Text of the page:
You’d think that we would have learned by now that there is just no magic fix when it comes to weight loss. But we’ll never give up wishing and hoping, right?

A few recent studies have shown that even after liposuction (considered by many to be the ultimate quick fix), the fat manages to come back within a year. What’s more, it often returns in a more dangerous form – as visceral fat that attaches to and twines around the organs deep within your abdomen. While liposuction removes subcutaneous fat, the fat stored just below your skin, visceral fat is known to release biochemical substances that increase your risk for heart disease and diabetes.

So why is a plastic surgeon, who regularly performs liposuction procedures, telling you about this seemingly bad news? Because the studies also revealed some great news. Regular exercise after liposuction will actually keep the fat – both the good and bad kinds – away. This means that liposuction can and does work and that there is even more incentive for my patients to maintain a regular exercise routine, which is something I encourage them to do for their overall health.

One new study in The Journal of Clinical Endocrinology and Metabolism was carried out in Brazil where 36 women of average weight underwent liposuction to remove 2-3 pounds of abdominal fat. None of the women regularly exercised before the surgery. Within four months of the procedure, half of the women had regained fat and had INCREASED their visceral fat by 10 percent above where it was BEFORE liposuction.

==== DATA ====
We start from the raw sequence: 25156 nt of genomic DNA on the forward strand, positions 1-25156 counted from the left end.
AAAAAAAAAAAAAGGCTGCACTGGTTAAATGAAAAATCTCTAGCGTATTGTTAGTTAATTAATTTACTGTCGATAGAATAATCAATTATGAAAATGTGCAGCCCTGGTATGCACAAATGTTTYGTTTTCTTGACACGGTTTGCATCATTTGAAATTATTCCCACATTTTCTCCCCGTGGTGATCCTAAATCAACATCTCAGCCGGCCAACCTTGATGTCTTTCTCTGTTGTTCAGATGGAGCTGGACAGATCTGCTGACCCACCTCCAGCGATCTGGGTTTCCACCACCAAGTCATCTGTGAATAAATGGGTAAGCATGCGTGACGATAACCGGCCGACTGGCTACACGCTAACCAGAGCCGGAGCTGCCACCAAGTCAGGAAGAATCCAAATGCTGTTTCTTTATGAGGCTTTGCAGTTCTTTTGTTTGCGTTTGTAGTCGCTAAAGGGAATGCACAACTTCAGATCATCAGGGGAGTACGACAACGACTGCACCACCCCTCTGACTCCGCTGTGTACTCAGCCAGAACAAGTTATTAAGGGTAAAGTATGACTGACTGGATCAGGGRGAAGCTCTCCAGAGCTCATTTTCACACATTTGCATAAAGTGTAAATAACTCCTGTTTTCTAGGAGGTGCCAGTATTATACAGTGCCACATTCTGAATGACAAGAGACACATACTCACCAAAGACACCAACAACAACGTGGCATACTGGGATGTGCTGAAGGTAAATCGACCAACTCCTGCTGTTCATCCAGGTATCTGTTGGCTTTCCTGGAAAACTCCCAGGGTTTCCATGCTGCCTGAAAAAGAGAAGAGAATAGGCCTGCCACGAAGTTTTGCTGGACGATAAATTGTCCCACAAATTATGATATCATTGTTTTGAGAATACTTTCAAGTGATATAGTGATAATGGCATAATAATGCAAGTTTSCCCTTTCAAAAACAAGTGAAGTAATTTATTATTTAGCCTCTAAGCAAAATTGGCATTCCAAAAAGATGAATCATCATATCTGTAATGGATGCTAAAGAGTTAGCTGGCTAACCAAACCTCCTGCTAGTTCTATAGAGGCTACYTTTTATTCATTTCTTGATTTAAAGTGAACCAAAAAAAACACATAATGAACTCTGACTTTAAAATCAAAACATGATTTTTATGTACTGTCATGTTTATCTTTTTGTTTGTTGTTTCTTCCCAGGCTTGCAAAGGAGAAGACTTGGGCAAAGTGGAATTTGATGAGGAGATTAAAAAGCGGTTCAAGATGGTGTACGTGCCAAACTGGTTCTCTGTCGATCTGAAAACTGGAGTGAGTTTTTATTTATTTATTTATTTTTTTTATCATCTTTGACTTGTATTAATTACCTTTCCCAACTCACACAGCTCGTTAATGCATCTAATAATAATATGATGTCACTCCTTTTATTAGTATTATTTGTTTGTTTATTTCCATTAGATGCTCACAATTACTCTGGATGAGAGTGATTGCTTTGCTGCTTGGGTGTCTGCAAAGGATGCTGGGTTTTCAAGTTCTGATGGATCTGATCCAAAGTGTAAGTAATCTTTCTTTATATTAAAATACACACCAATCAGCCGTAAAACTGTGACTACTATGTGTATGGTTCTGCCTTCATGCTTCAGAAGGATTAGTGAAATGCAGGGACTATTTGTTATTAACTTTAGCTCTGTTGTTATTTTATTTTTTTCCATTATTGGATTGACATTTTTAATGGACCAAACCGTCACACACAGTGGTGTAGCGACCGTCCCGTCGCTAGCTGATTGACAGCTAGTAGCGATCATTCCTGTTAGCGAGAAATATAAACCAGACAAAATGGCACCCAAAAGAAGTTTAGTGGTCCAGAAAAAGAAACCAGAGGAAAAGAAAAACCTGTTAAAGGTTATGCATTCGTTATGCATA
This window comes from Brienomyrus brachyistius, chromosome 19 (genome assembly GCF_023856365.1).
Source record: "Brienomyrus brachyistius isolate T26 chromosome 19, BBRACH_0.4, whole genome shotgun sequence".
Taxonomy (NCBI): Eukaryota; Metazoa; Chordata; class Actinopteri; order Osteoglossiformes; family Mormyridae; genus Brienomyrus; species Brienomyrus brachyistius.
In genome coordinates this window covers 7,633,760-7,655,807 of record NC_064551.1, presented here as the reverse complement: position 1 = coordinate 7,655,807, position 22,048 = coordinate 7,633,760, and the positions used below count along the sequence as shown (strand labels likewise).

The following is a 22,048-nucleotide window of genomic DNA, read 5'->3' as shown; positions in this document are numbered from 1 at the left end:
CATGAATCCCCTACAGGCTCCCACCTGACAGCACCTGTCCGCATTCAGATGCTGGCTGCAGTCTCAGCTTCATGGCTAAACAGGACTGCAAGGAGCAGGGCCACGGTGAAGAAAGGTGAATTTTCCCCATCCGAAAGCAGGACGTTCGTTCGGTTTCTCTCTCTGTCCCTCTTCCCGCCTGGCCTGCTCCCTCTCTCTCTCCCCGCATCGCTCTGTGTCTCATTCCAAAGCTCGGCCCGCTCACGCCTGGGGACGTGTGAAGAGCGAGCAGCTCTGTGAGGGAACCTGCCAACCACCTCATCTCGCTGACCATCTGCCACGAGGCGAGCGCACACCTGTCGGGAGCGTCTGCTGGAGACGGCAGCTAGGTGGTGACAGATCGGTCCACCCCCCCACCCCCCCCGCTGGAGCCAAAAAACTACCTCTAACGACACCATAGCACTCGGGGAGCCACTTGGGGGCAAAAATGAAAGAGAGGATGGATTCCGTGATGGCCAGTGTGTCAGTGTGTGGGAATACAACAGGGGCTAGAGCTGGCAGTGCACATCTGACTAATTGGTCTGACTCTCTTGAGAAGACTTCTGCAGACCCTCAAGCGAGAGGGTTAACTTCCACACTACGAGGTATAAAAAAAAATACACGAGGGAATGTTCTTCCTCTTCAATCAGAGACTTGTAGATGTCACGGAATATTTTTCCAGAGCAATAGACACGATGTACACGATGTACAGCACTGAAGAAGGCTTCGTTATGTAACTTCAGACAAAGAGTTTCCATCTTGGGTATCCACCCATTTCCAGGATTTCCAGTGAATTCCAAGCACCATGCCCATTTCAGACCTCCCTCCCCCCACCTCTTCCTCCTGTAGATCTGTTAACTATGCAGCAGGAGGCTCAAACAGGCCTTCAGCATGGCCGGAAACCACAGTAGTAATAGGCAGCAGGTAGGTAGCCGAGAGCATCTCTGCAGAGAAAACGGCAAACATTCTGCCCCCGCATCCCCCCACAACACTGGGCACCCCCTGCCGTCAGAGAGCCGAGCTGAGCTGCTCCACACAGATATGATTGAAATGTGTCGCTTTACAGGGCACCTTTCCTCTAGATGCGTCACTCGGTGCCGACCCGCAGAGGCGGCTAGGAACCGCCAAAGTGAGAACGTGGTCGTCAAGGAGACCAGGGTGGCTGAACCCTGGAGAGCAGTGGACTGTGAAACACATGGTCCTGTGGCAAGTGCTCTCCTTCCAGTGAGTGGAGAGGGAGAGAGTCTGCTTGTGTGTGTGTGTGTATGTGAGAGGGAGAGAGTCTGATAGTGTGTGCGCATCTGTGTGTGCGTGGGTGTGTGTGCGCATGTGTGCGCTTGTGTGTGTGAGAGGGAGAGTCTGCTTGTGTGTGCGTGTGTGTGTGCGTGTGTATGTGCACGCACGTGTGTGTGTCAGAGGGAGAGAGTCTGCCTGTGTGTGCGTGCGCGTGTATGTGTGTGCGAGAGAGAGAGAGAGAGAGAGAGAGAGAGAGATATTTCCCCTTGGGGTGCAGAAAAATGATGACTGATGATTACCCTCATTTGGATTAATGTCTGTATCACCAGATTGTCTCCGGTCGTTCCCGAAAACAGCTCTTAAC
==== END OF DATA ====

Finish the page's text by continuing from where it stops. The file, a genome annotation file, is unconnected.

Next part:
The other half of the 36 women, however, had been assigned to complete a supervised exercise program that involved 40 minutes of cardio three times a week and light weight training. And ta da! These women added no new fat, including no visceral fat.

Last year, a study at the University of Colorado Denver showed similar results. A story in the New York Times quotes Dr. Robert H. Eckel, who oversaw the study, as saying, “The message of our study is that body fat is very well defended.”

Dr. Eckel says that exercise after fat loss, whether by diet and exercise or liposuction, causes the brain to reset its sense of how much the body should weigh. In other words, the brain changes how much fat should be defended. Exercise also causes the body to view fat as fuel instead of as storage.

Both of these studies had too small of a sample set to be considered the gospel, but I’m sure more insights about how our bodies respond to liposuction and exercise will continue to emerge. For now, I believe it is essential for all patients, and especially liposuction patients, to establish an exercise routine for better overall health.


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